Concrete, steel, and fiber-optic cable are the backbone of a healthy economy enabling trade, powering businesses, connecting people, and creating opportunities. Few issues enjoy such broad bipartisan support as the need for modern, efficient, and reliable infrastructure. Business-friendly policies and major tax reforms that eliminated major barriers to growth have contributed to our rapidly growing state economy. Unfortunately, long-term continued economic success will only be possible with robust leadership, decisive action, and the foresight to plan for our high-growth state’s infrastructure needs. Increased, long-term, and consistent infrastructure investments are going to be needed at every level of government.
Leaders in our community have demonstrated that they are serious about achieving an infrastructure system fit for the future by prioritizing the expansion of water, sewer, electrical, fiber lines, and roads. The U.S. 421 Water and Wastewater Utilities Expansion Project enabled the extension of water and sewer services to nearly 1,000 developable acres across the U.S. 421 corridor from the Isabel Holmes Bridge to the Pender County line. More recently, leaders in New Hanover County carved out $3.6 million from the American Rescue Plan (ARP) funds to add water and sewer lines in a new business park off of Blue Clay Road. New Hanover County also plans to wisely invest nearly $5.7 million of their ARP funds to connect around 8,000 homes to broadband, focusing on households with children who qualify for Medicaid or Food and Nutrition benefits, for two years in order to increase access and affordability to reliable high-speed internet for students and families. I applaud our leaders’ vision and determination to invest in infrastructure investments that will enhance our community’s ability to attract and retain businesses.
Infrastructure investments support workers by providing jobs for everyone from truck drivers and construction workers to maintenance workers, and electrical power line workers. These opportunities have a low barrier of entry and are projected to grow over the next decade. The investments also support workers of the future by encouraging continued job growth in our region.
I am hopeful that we will continue to see the bold tenacity from our city leaders who took on a bond issue that ultimately became our city’s flagship Riverfront Park. In 2013, our city purchased a simple 6.6-acre tract of land near the Isabel Holmes Bridge. That park now includes a large concert venue, festival space, playground, and interactive water feature, aas well as green space and gardens. The Live Oak Bank Amphitheatre at Riverfront Park is already drawing media attention from Raleigh and Charlotte and will no doubt help our local employers attract in more top talent to this community.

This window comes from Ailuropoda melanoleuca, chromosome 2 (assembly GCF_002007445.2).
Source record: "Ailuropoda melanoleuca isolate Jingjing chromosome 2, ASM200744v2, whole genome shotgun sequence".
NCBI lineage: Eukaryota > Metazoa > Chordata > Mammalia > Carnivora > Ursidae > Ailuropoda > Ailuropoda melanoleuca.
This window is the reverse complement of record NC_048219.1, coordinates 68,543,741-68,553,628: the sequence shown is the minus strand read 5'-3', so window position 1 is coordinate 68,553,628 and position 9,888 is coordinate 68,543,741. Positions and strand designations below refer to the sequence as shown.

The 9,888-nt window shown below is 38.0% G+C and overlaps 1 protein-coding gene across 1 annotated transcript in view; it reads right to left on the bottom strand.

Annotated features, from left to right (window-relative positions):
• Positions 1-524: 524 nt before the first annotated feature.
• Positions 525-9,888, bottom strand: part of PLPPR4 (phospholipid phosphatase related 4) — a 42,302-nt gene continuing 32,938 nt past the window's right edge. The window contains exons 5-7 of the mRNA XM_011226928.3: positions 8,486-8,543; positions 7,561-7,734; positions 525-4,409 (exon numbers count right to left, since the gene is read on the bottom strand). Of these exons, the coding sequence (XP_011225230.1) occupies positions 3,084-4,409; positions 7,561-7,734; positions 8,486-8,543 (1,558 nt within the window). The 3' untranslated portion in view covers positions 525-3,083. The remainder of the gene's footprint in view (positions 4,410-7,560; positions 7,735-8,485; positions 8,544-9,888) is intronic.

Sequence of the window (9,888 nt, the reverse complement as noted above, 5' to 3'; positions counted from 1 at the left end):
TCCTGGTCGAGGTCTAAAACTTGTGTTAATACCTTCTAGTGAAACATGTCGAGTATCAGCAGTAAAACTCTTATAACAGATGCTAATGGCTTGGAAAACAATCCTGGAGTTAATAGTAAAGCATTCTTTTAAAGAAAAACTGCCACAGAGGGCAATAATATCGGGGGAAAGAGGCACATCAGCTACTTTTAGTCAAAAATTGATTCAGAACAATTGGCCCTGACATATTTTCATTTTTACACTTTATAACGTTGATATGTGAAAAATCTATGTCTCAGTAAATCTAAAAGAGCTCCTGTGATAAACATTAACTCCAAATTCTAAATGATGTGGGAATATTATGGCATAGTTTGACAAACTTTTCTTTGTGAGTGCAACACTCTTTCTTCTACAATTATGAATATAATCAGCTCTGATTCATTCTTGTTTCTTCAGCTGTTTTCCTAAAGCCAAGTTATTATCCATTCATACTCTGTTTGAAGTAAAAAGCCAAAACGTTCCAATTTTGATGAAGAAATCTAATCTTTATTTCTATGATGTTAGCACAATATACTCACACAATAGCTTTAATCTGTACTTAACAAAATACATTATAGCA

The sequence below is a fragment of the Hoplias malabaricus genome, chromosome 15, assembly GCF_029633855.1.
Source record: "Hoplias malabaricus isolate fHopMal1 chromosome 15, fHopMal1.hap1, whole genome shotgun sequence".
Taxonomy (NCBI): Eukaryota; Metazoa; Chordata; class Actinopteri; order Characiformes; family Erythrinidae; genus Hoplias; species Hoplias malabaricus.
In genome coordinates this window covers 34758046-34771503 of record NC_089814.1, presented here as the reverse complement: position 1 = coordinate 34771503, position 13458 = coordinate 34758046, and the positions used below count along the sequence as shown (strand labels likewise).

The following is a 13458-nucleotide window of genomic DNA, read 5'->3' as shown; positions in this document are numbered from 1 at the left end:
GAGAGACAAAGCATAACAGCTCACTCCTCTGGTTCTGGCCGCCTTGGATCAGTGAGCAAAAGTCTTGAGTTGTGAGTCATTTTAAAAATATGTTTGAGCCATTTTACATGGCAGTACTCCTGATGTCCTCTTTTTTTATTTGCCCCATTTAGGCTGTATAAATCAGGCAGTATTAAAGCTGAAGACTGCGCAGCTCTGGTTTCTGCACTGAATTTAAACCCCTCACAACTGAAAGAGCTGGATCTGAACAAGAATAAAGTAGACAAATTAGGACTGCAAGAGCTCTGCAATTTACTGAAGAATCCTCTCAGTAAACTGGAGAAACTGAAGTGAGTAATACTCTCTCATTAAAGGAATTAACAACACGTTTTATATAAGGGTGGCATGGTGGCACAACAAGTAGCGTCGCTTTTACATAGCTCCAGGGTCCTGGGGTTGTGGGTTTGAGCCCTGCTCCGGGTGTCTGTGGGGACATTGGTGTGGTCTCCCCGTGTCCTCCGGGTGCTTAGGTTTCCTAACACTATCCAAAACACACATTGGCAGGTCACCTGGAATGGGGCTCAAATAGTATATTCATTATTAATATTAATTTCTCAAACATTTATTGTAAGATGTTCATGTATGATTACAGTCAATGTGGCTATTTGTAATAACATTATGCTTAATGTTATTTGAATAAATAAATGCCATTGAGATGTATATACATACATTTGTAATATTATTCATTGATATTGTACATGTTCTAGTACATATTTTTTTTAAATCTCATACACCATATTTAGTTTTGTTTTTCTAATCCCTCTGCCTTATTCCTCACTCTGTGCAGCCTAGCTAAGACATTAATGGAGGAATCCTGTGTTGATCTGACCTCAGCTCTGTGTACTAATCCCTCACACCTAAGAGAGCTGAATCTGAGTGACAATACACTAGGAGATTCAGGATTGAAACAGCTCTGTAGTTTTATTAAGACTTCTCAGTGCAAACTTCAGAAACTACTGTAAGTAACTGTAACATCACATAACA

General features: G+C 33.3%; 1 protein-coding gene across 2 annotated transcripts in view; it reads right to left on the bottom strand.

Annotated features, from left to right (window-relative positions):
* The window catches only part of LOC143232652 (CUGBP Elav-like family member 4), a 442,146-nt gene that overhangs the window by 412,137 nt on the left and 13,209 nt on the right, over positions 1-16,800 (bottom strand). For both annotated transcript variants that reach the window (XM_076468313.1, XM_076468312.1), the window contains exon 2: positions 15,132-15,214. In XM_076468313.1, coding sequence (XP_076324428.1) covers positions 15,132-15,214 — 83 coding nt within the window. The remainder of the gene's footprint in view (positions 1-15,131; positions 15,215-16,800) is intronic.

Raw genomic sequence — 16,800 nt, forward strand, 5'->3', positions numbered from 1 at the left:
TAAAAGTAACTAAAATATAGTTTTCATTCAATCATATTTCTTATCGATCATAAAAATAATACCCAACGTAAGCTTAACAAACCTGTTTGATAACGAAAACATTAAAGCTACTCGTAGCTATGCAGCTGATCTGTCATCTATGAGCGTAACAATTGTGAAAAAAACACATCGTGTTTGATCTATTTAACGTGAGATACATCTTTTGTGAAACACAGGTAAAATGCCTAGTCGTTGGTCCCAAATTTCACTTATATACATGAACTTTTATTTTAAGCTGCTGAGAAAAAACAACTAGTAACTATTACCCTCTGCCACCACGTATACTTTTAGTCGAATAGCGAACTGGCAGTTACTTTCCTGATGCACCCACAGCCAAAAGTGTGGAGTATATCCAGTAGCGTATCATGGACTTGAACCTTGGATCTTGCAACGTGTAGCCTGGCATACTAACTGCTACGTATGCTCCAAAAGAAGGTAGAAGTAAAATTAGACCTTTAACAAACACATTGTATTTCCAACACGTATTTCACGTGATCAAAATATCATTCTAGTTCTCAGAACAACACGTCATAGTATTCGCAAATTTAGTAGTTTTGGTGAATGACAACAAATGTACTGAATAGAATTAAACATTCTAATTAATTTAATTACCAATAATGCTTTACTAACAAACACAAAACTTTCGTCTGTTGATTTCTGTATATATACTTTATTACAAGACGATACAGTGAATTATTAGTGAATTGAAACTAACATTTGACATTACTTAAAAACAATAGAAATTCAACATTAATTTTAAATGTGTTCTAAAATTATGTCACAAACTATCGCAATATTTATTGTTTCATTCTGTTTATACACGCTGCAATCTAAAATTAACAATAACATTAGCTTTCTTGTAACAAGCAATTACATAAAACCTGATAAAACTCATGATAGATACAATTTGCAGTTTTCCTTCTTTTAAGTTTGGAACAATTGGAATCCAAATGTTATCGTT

At the state level, deteriorating infrastructure threatens to impede North Carolina’s ability to compete in an increasingly global marketplace. We know that our state’s schools have an estimated capital expenditure gap of $660 million, that driving on North Carolina’s roads cost each driver more than $500 pear year in repairs, and that 9.3% of bridges are rated as structurally deficient. Our elected officials in Raleigh must prioritize strategic investments dedicated to improving and preserving roadways and bridges that increase public safety and account for funding changes as electric, connected and autonomous vehicles become more prevalent.
Continued delays in infrastructure investment have only increased the urgency of commonsense solutions to modernize our local infrastructure. Locally, our Cape Fear Memorial Bridge is estimated to only have a ten-year life expectancy given its age. There are limited, and expensive, ways it’s life could be extended.
I urge policy makers and business leaders to be more unified in advancing policies that are focused on delivering world-leading infrastructure that meets our continually evolving needs. We must work together to improve infrastructure planning and decision-making. We can work to streamline regulatory burdens and modernize processes. We must be willing to utilize new approaches, materials, and technologies to ensure our infrastructure can withstand or recover quickly from severe weather and other natural disasters.
We must take BOLD action to ensure we invest in the infrastructure needs of tomorrow to maintain the growth we already know is coming. Our economic success depends upon it.
The Wilmington Chamber of Commerce is the largest membership-based business association in Southeastern North Carolina. The Chamber’s mission is to ensure economic prosperity throughout our region. This is accomplished by: creating a diverse, inclusive organization that serves as a strong voice for businesses in the Greater Wilmington area; offering unique membership benefits, services and education; and challenging government officials to address long-term community and business interests.
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